7-9 November in Clermont-Ferrand, an amazing conference with an inspiring mix of academic/university presentations on the questions of women’s poetry, or poetry by women, called “Voi(es)x de l’Autres: Poètes Femmes XIXe-XXIe siècles”, with readings by poets such as Marie-Claire Bancquart, Claude Ber, Marilyn Hacker, Béatrice Bonhomme, Marie Etienne, Marielle Anselmo, myself & others, a film projection of a documentary on Vénus Khory-Gata & a soirée in a gallery with amazing art shown by Annie Bascoul, Brigitte Batteaux, Muriel Richard-Dufourquet, Diagne Chanel, & Nandre. Unusual for my experiences (though mine are not yet so numerous) at conferences in France, because this conference opened itself to a non-academic public & environment as well as a very academic one, & as such a wonderful three days of non-stop dialogue between artists, academics, artist-academics, authors, publishers, etc was born—thanks very much to the organizers, including Patricia Godi who has a new book out on Sylvia Plath—read online the article by Florence Trocmé (also present at the conference to talk about her site, Poezibao) on this biography of Plath: HERE: (scroll down to it, 2nd article I believe).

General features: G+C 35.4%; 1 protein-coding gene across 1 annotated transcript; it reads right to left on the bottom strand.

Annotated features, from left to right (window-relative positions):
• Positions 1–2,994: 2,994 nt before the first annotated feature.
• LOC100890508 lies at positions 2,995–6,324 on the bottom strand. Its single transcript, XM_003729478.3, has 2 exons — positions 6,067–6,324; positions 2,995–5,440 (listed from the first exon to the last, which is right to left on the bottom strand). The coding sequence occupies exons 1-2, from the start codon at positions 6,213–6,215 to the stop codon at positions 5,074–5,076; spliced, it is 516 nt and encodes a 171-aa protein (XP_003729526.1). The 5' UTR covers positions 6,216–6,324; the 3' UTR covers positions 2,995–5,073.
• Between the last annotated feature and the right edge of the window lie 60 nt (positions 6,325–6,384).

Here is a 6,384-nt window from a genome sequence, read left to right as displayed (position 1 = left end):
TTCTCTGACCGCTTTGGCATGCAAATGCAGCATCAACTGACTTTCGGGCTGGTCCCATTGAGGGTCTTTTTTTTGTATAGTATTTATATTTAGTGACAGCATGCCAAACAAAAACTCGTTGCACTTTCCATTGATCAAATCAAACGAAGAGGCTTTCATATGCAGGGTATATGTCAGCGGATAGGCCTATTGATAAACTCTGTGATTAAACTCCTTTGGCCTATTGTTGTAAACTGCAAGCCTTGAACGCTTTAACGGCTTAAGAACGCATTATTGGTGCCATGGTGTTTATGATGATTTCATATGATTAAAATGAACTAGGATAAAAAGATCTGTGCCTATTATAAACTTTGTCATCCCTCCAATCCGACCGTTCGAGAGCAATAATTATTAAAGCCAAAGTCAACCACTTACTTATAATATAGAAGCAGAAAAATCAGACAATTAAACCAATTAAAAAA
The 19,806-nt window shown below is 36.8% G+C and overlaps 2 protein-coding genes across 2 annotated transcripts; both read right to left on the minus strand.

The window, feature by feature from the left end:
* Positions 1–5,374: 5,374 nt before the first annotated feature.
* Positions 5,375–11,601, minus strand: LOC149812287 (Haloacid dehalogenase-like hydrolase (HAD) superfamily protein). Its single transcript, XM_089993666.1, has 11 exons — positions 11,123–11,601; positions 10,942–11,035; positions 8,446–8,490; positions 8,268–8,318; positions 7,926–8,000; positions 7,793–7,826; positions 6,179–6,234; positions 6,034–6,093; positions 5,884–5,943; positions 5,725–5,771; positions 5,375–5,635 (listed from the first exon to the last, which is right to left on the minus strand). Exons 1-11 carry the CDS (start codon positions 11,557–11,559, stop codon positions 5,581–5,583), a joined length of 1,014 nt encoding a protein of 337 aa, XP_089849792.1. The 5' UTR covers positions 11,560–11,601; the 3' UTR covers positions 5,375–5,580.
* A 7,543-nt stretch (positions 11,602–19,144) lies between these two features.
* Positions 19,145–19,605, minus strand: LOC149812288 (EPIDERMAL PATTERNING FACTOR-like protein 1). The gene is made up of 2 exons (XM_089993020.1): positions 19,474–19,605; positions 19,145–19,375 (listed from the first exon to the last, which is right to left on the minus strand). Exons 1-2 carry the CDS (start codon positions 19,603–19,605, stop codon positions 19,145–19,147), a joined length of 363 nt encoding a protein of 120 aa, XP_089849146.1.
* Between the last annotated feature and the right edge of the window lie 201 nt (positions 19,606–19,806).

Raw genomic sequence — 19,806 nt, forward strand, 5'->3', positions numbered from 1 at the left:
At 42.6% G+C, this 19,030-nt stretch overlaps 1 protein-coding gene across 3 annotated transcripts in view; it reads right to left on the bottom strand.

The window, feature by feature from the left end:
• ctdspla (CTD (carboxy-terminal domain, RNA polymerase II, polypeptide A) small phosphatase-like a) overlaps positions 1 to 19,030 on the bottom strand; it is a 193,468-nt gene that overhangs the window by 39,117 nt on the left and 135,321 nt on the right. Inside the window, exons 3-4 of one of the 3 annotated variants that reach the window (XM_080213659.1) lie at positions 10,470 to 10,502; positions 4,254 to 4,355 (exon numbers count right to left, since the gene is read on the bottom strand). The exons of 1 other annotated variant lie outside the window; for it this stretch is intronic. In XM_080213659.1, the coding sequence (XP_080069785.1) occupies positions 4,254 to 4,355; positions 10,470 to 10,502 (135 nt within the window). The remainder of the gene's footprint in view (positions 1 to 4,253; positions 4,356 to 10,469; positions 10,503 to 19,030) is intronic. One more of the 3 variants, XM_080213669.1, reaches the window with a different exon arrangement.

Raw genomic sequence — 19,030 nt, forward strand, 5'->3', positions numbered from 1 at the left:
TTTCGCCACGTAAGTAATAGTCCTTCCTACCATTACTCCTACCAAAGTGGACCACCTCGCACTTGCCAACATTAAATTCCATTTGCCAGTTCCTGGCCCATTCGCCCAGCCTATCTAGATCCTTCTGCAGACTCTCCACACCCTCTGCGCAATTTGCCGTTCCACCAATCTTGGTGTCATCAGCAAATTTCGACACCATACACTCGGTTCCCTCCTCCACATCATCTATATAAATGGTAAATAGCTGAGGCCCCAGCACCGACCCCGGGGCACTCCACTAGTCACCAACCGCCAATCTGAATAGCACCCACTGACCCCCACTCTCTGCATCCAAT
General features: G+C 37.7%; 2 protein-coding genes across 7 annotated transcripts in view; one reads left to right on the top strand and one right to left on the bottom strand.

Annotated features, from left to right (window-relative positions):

For me, this conference comes at a time when I am (yes, still) trying to bring my PhD dissertation on, conveniently for the colloque, 3 women authors—Anne-Marie Albiach, Susan Howe & Myung Mi Kim—to a close. I am already dreading the possible defense questions regarding my selecting 3 women when, for me, the choice had nothing to do with gender & everything to do with a natural progression in my own study of authors & poetics—that is, form & technique, not theme or origins. I selected three authors that, here in France at least, had been, in my view, somewhat forgotten by the general criticism, or criticism which addressed the questions of form, visual & typographical writing, & how that linked to lyric & notions of narrative—a “dire” as it were. Certainly, I could just as well have selected male authors working in a parallel vein, but perhaps somewhere I do agree with the citation by Susan Gervitz in the Spahr/Young article that “Across the ages from older to younger & in reverse, I think there’s a responsibility for women to attend to one another’s work.” After all, having studied more men myself throughout my life, I felt that Albiach, Howe & Kim’s work needed attending to, & it was also asking me questions I felt like addressing in a PhD; it was for me a natural progression from the tradition of men I had studied in depth throughout numerous survey courses as an undergrad, from the lyric poets that I had studied among whom I had been encouraged to read mostly men, & then to get to a 20th century where I had likely read even numbers of men & women but had personally still written more critical work on men. So it was a choice for me to study them as a natural progression, & I felt it would also help me seek answers I have about myself & my own formal (not gender related) work & development over time.